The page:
Slaughter channels. Animals in slaughter channels include any animal that is sold, transferred, or moved either directly to a slaughter facility, to an individual for custom slaughter, or for feeding for the express purpose of improving the animals' condition for movement to slaughter. Any sexually intact animal that is commingled with breeding animals or that has been bred is not in slaughter channels. When selling animals for slaughter, owners should note on the bill of sale that the animals are sold only for slaughter.
Source flock. A flock in which a State or APHIS representative has determined that at least one animal was born that was diagnosed as a scrapie-positive animal at an age of 72 months or less. The determination that an animal was born in a flock will be based on such information as the presence of official identification on the animal traceable to the flock, the presence of other identification on the animal that is listed on the bill of sale, or other evidence, such as registry records, to show that a scrapie-positive animal was born in the flock, combined with the absence of records indicating that the animal was purchased from outside and added to the flock. If DNA from the animal was previously collected by an accredited veterinarian and stored at an approved genotyping laboratory, or if DNA collection and storage are required for breed registration and the breed registration has appropriate safeguards in place to ensure the integrity of the banking process, the owner may request verification of the animal's identity based on DNA comparison if adequate records and identification have been maintained by the owner and the repository to show that the archived DNA is that of the animal that has been traced to the flock. The owner will be responsible for all costs for the DNA comparison. A flock will no longer be a source flock after it has completed the requirements of a flock plan.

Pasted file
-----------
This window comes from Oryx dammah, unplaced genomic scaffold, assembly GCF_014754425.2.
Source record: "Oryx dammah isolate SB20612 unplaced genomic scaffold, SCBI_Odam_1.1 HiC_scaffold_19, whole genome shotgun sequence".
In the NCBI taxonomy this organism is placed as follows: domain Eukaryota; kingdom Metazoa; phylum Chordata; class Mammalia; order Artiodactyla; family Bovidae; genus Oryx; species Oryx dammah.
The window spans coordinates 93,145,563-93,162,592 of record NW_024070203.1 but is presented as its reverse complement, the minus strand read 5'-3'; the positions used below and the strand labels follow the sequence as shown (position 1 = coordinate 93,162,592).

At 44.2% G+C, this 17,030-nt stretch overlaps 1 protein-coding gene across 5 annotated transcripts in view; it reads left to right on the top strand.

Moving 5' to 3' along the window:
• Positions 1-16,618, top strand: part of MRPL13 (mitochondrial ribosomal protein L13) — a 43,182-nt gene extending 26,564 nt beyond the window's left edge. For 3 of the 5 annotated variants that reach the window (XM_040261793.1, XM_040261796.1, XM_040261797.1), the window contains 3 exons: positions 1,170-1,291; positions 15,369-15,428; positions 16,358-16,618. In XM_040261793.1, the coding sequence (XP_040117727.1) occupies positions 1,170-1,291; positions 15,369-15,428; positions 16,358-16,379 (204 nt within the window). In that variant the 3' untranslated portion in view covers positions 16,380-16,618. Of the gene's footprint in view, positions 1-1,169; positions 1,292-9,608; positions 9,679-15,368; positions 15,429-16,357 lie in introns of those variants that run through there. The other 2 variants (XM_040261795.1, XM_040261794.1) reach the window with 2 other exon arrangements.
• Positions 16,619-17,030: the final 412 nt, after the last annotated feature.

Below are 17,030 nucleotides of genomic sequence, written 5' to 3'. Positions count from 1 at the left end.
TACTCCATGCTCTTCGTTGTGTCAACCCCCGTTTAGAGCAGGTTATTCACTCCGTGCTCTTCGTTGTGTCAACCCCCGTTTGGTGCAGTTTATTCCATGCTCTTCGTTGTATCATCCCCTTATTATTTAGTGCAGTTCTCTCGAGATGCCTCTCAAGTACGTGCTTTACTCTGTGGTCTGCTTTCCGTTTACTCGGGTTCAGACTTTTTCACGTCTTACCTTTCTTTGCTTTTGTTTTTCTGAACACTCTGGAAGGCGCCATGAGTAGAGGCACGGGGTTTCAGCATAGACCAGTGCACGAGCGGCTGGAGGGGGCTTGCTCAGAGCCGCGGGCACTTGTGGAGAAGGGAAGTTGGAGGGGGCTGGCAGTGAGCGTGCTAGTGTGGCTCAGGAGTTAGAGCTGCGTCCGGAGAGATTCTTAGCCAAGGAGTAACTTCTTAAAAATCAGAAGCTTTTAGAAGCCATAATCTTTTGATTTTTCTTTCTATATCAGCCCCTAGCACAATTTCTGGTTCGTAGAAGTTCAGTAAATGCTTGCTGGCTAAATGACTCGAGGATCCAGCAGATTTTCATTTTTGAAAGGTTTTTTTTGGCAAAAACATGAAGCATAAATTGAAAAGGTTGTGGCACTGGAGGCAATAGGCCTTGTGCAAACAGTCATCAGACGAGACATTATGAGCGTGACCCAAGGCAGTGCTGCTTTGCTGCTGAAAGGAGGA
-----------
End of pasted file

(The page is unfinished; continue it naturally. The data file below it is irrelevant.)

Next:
State. Each of the 50 States, the District of Columbia, the Northern Mariana Islands, Puerto Rico, and all territories or possessions of the United States.
State representative. An individual employed in animal health activities by a State or a political subdivision of a State and who is authorized by the State or political subdivision to perform the function involved.
Suspect animal. An animal will be designated a suspect animal in accordance with § 79.4 of this chapter if it is:
(1) A sheep or goat that exhibits any of the following possible signs of scrapie and that has been determined to be suspicious for scrapie by an accredited veterinarian or a State or APHIS representative: Weight loss despite retention of appetite; behavioral abnormalities; pruritus (itching); wool pulling; biting at legs or side; lip smacking; motor abnormalities such as incoordination, high stepping gait of forelimbs, bunny hop movement of rear legs, or swaying of back end; increased sensitivity to noise and sudden movement; tremor, “star gazing,” head pressing, recumbency, or other signs of neurological disease or chronic wasting.
(2) A sheep or goat that has tested positive for scrapie or for the proteinase resistant protein associated with scrapie on a live-animal screening test or any other test, unless the animal is designated a scrapie-positive animal.
(3) A sheep or goat that has tested inconclusive or suggestive on an official test for scrapie.
Unofficial test. Any test for the diagnosis of scrapie or for the detection of the proteinase resistant protein associated with scrapie in a live or dead animal that either has not been approved by the Administrator or that was not conducted at an approved laboratory or at the National Veterinary Services Laboratories.

Title 9 published on 2014-01-01

no entries appear in the Federal Register after this date.